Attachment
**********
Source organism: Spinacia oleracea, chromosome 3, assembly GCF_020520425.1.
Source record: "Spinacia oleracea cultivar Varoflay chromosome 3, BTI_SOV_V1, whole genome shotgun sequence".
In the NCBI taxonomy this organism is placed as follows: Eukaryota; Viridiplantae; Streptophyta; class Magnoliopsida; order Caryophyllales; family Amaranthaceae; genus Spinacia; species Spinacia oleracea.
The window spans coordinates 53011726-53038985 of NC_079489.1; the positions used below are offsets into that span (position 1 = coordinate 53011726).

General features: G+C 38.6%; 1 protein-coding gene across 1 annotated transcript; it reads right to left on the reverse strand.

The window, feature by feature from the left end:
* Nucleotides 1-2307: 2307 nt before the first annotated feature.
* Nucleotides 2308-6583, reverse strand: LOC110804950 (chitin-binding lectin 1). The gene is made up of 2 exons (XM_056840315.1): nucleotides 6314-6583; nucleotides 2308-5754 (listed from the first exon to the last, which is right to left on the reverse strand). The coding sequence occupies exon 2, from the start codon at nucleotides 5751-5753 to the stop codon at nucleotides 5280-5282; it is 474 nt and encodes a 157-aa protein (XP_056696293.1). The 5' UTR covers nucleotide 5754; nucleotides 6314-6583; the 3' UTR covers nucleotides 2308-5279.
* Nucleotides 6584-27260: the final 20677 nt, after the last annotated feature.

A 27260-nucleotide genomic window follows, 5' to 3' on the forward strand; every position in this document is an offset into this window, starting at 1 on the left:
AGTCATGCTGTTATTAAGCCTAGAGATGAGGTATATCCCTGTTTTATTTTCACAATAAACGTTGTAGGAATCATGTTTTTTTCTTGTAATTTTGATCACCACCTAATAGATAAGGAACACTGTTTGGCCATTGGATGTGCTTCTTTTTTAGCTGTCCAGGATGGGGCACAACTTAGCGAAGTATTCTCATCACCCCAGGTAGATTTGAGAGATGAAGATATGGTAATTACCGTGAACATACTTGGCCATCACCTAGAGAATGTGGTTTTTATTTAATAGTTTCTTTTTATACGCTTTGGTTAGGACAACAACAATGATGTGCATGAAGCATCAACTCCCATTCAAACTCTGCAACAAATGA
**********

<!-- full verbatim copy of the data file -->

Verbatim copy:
Source organism: Spinacia oleracea, chromosome 3, assembly GCF_020520425.1.
Source record: "Spinacia oleracea cultivar Varoflay chromosome 3, BTI_SOV_V1, whole genome shotgun sequence".
In the NCBI taxonomy this organism is placed as follows: Eukaryota; Viridiplantae; Streptophyta; class Magnoliopsida; order Caryophyllales; family Amaranthaceae; genus Spinacia; species Spinacia oleracea.
The window spans coordinates 53011726-53038985 of NC_079489.1; the positions used below are offsets into that span (position 1 = coordinate 53011726).

General features: G+C 38.6%; 1 protein-coding gene across 1 annotated transcript; it reads right to left on the reverse strand.

The window, feature by feature from the left end:
* Nucleotides 1-2307: 2307 nt before the first annotated feature.
* Nucleotides 2308-6583, reverse strand: LOC110804950 (chitin-binding lectin 1). The gene is made up of 2 exons (XM_056840315.1): nucleotides 6314-6583; nucleotides 2308-5754 (listed from the first exon to the last, which is right to left on the reverse strand). The coding sequence occupies exon 2, from the start codon at nucleotides 5751-5753 to the stop codon at nucleotides 5280-5282; it is 474 nt and encodes a 157-aa protein (XP_056696293.1). The 5' UTR covers nucleotide 5754; nucleotides 6314-6583; the 3' UTR covers nucleotides 2308-5279.
* Nucleotides 6584-27260: the final 20677 nt, after the last annotated feature.

A 27260-nucleotide genomic window follows, 5' to 3' on the forward strand; every position in this document is an offset into this window, starting at 1 on the left:
AGTCATGCTGTTATTAAGCCTAGAGATGAGGTATATCCCTGTTTTATTTTCACAATAAACGTTGTAGGAATCATGTTTTTTTCTTGTAATTTTGATCACCACCTAATAGATAAGGAACACTGTTTGGCCATTGGATGTGCTTCTTTTTTAGCTGTCCAGGATGGGGCACAACTTAGCGAAGTATTCTCATCACCCCAGGTAGATTTGAGAGATGAAGATATGGTAATTACCGTGAACATACTTGGCCATCACCTAGAGAATGTGGTTTTTATTTAATAGTTTCTTTTTATACGCTTTGGTTAGGACAACAACAATGATGTGCATGAAGCATCAACTCCCATTCAAACTCTGCAACAAATGA